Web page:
Why Local Businesses Should Treat Their Store Locator Like a Shopping Cart

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At a time when mobile “near me” searches are the new normal, your store locator is your shopping cart. And it’s probably one of the most overlooked opportunities to drive conversions.

For businesses that operate multiple store fronts, store locators are critical revenue-generating assets. But too often, the locators are treated like a forgotten tool sitting on the shelf, collecting dust and rust. Businesses launch them — but not enough companies keep them up to date, optimize them with accurate data, and enrich them with the right content and user experience that will convert searches to revenue.

The reasons for neglecting store locators are understandable. It can be difficult to manage location data properly, especially if businesses operate multiple store fronts connected to a store locator. And oftentimes, brands need to focus on  more urgent needs. But improving store locators has become more important because of the rise of omnichannel discovery at the location level.

Consumers’ options for local search have exploded and become more sophisticated, crossing multiple channels and devices. People can search for stores by talking to their cars, order a pizza on Amazon Echo, and ask their watches where to find a cup of coffee nearby. And of course we can always type requests into our smartphones.

Local discovery — based on a foundation of location data — is the common denominator for these searches. According to Google, the number of “near me” searches has increased 34 times since 2011. Mobile makes up 88 percent of near me searches, with those mobile searches growing by 146 percent year over year. In this context, store locators have assumed a renewed importance. Store locators on your website are the crucial link between these near me searches and your store fronts, whether a consumer is looking for an insurance agent, doctor, lodging, or a product nearby. In the apparel/beauty, electronics, and restaurant industries alone, about seven out of 10 consumers say they use store locators to find locations, according to Google. And consumers who use store locators probably have a strong intent to purchase.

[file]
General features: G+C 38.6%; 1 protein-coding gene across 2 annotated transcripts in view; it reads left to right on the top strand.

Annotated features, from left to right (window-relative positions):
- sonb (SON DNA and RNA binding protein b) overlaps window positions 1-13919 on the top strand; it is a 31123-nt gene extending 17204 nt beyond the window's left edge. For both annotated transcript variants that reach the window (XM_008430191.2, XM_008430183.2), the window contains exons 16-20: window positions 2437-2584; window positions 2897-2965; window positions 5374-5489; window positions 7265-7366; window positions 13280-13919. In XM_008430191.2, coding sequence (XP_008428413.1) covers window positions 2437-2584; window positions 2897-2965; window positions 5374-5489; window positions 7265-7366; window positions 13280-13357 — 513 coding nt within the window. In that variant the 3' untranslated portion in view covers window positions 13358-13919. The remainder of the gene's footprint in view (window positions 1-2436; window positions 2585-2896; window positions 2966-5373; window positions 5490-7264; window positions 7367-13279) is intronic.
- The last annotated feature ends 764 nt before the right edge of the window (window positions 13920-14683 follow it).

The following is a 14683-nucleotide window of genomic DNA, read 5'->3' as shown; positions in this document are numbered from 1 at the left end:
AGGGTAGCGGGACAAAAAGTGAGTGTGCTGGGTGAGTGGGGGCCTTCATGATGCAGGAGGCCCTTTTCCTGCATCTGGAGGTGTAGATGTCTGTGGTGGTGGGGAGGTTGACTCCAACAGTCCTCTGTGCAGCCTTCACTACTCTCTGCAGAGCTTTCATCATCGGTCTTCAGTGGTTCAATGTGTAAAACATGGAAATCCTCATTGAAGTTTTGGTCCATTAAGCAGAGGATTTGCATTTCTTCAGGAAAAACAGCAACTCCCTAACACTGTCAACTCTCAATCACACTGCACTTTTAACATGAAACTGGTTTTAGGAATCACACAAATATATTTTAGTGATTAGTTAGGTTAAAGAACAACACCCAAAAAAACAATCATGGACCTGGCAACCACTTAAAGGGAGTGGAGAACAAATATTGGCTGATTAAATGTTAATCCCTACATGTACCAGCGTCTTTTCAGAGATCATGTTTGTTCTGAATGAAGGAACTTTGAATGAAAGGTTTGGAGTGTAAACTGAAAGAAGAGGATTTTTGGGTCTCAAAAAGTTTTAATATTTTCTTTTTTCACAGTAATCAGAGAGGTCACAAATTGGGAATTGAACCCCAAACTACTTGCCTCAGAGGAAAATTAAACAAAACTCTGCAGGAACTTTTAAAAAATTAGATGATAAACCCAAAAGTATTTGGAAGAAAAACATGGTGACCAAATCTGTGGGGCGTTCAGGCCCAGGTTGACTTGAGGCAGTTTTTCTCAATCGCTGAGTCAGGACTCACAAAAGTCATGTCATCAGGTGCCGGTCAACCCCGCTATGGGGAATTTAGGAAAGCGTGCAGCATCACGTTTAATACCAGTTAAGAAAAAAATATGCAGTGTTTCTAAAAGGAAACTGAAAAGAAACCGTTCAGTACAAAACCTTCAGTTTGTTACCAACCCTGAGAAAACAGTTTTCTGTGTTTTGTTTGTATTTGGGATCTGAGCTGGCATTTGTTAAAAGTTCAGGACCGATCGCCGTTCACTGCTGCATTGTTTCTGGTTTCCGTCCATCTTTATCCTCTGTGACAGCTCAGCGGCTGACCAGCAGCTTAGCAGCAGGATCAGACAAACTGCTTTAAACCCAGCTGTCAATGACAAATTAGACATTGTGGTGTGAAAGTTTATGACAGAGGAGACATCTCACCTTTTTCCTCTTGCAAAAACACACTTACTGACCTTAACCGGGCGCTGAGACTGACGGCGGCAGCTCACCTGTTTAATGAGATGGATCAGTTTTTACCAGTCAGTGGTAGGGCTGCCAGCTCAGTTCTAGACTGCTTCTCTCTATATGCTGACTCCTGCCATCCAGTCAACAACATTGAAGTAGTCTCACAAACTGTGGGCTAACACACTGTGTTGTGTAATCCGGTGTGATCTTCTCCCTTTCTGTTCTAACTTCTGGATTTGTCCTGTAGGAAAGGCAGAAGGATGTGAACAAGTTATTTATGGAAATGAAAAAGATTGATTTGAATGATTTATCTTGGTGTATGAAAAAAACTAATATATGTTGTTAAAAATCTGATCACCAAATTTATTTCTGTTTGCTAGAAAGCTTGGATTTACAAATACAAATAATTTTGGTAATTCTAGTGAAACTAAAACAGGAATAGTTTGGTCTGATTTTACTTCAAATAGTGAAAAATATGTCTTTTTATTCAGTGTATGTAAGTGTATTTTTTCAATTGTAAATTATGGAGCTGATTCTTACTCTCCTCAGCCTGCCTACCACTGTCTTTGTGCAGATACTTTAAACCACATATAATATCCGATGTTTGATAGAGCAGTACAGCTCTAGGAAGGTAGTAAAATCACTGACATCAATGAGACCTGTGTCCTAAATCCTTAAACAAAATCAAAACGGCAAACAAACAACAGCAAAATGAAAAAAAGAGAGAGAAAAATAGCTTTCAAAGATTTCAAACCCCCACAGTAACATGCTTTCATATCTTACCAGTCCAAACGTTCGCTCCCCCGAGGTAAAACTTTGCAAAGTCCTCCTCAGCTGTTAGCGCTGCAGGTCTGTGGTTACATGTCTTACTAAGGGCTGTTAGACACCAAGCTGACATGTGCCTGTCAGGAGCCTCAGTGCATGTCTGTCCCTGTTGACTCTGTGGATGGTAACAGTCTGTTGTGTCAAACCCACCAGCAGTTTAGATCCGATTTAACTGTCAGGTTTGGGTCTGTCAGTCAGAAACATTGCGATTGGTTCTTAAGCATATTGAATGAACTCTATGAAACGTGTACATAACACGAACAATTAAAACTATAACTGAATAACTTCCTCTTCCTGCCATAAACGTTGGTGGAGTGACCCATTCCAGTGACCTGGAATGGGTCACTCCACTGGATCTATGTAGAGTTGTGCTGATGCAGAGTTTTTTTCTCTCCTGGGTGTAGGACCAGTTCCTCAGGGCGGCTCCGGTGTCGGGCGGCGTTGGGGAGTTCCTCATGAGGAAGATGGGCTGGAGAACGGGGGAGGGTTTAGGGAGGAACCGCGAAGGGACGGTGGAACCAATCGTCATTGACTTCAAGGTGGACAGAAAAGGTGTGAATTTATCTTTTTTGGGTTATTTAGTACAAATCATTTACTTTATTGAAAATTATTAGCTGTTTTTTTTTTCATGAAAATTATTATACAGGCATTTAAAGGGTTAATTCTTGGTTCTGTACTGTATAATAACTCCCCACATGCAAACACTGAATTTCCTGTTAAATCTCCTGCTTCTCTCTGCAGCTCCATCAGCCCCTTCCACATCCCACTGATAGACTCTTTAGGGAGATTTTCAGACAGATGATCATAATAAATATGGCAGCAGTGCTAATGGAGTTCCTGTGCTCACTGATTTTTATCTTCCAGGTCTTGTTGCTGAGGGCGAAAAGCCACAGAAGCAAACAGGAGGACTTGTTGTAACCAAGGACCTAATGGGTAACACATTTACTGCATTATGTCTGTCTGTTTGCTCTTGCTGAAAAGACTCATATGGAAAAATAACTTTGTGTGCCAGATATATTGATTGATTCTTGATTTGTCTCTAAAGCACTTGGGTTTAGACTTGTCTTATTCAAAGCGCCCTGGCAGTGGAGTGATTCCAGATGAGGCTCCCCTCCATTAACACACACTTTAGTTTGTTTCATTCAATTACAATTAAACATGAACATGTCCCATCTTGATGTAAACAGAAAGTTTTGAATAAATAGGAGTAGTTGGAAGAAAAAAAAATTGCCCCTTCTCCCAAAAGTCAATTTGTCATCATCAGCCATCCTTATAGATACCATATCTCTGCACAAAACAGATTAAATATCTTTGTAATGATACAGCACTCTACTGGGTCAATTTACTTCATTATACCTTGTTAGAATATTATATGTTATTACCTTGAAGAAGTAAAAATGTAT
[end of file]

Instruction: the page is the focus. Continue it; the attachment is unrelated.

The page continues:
But for brands to capitalize on the popularity of these near me searches, they need to treat their store locators like shopping carts, making the discovery process and conversion to offline visits as easy and personal as Amazon does with its own shopping cart:


Amazon delivers to you an efficient discovery process based on a variety of factors such as your search history on the site. But the efficient discovery and purchase does not happen by accident. Amazon constantly tweaks its shopping cart process, applying tools such as A/B testing to ensure that product discovery is quick and frictionless.

Store locators perform as well or better. They should:

  • Be easily findable through optimized location data.
  • Take visitors down a path of general discovery to a specific answer by providing filtering options such as distance from the user and type of product needed.
  • Provide a quick path to conversion through effective search functionality and an elegant user experience.
  • Guide users to the “next moment,” or the action that occurs when someone finds you through a search. Store locators create next moments in a number of ways, examples being the publication of mobile wallet offers, driving directions to stores, or appointment schedulers on professionals landing pages.

To make your store locator a powerful shopping cart, I suggest businesses:

  • Understand your customers’ omnichannel journeys. How many touch points do they use to find your store locator? What are they looking for, and why? Is your content optimized to help them filter their searches? Chances are that they are finding your locator through a mobile device. Is your site optimized for mobile?
  • Manage location data for all your store fronts. Treat location data like a competitive asset, kept accurate, up to date, and distributed to data publishers and aggregators so that your locators appear where and when people conduct near me searches.
  • Assess the health of your store locator against a number of factors. For instance, where are customer conversions occurring on your locators? As noted, what search filters do you provide? Where are the searches leading?
  • Ensure that your locators enable next moments that will convert searches to in-store visits.

Only by combining accurate location data, contextual content, and a compelling user experience can a business turn its store locators into sources of revenue. At the heart of a successful locator, though, is a connection between location data and consumer intent. With accurate and visible location data, your brand will succeed in the moments that matter most.

Gib-Olander-150x150Gib Olander is vice president of product at Chicago-based SIM Partners.